Casey Smartt: photographing the elusive

Casey Smartt: photographing the elusive

Posted by on Feb 25, 2015 in Blog, Inspiration | 0 comments

Casey Smartt is a photographer based out of New Braunfels, TX. He was born and raised in Austin, TX and holds a B.S. in Aquatic Biology from Southwest Texas State University. Casey has had careers as an environmental technician for the steel and construction industry and as an agriculture consultant specializing in large-scale composting and sustainable farming. He was the fly fishing editor for Texas Saltwater Fishing Magazine for 10 years and his love of the outdoors led him to wildlife photography, and most recently, camera trap photography. What inspired you to get involved with camera trap work? My interest in camera traps began years ago when I stretched a trip wire across a game trail and rigged it to a compact Nikon 35mm camera. The experiment was a failure. Wild boar and cattle knocked down the wire and camera and stomped it into the mud. But the exercise sparked my interest in camera traps and fuelled my imagination for what might be possible with a better rig. Several years later, commercial trail cameras began to hit the market. I eagerly bought one, and another, and another, and used them to capture images of whitetail deer, coyotes, javelinas, and other critters that wandered around the South Texas Brush Country. Those years were a great experience because I learned how animals approached my cameras, when they were most active, and how to attract them. Then, I saw some images Jonny Armstrong (read his interview here) captured with one of his DSLR camera traps. The photos were unlike any wildlife photos I had ever seen – clear and intimate with incredible creative lighting. They looked like scenes from an animal museum exhibit and I knew the DSLR camera trap was the direction to I wanted to go. What do you specifically find are the advantages of using these techniques? I think one obvious advantage of a DSLR camera trap is its ability to capture intimate, close-up portraits of cautious or secretive wildlife species, especially those that move or feed at night. One key to its success is the option to use off-camera flashes. They open up a whole world of creative opportunity. A perfect example of the potential of these cameras was illustrated to me by the ringtail cat. The curious little ringtail cat thrives in the Hill Country of Texas where I live and in many other parts of the United States. It’s a squirrel-sized critter that loves to climb and will investigate nearly anything it sees or smells. I had always heard ringtails were common in my region but in 4 decades spent outdoors I had only seen one, and he was caught ambitiously trying to steal chickens. When I began running DSLR camera traps on a ranch near my home, I placed the cameras up in the canopy of large oak trees. To my surprise I collected many...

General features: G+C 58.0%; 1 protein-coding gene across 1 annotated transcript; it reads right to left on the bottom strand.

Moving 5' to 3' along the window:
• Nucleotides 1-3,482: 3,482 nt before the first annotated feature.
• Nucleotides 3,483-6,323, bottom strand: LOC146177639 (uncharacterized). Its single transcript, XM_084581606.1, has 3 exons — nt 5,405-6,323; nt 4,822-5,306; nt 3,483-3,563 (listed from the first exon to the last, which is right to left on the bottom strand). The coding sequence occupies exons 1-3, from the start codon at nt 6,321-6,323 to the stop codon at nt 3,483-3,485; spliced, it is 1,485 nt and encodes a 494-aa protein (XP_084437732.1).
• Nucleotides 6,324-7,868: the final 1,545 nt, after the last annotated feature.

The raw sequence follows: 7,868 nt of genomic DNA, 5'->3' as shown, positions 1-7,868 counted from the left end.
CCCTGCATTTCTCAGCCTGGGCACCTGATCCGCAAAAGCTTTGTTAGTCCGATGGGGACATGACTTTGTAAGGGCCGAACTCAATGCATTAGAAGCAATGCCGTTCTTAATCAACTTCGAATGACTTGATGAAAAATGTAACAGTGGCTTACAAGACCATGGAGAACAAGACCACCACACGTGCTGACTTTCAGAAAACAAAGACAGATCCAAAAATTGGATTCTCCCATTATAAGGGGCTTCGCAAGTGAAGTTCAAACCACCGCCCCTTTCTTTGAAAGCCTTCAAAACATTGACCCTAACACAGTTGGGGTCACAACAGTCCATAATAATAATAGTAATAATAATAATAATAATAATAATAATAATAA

Read More